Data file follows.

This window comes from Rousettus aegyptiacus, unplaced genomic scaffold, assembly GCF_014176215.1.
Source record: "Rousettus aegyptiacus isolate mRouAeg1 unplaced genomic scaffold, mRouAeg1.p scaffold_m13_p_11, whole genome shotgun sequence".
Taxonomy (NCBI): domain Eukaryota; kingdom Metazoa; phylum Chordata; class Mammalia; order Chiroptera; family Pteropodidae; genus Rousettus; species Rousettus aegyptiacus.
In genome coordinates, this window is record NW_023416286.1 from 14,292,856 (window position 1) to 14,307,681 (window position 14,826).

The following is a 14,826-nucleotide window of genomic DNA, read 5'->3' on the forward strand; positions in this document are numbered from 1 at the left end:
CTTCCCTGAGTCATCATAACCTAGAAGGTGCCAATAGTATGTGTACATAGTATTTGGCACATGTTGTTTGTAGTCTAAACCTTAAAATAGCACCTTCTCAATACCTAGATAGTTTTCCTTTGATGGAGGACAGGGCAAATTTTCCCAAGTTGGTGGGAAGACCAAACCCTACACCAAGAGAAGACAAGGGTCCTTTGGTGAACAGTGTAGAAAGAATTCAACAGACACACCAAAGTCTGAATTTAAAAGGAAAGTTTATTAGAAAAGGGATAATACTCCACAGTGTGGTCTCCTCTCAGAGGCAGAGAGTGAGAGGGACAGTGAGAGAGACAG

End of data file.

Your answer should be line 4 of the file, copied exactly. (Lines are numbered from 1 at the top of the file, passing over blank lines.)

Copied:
In genome coordinates, this window is record NW_023416286.1 from 14,292,856 (window position 1) to 14,307,681 (window position 14,826).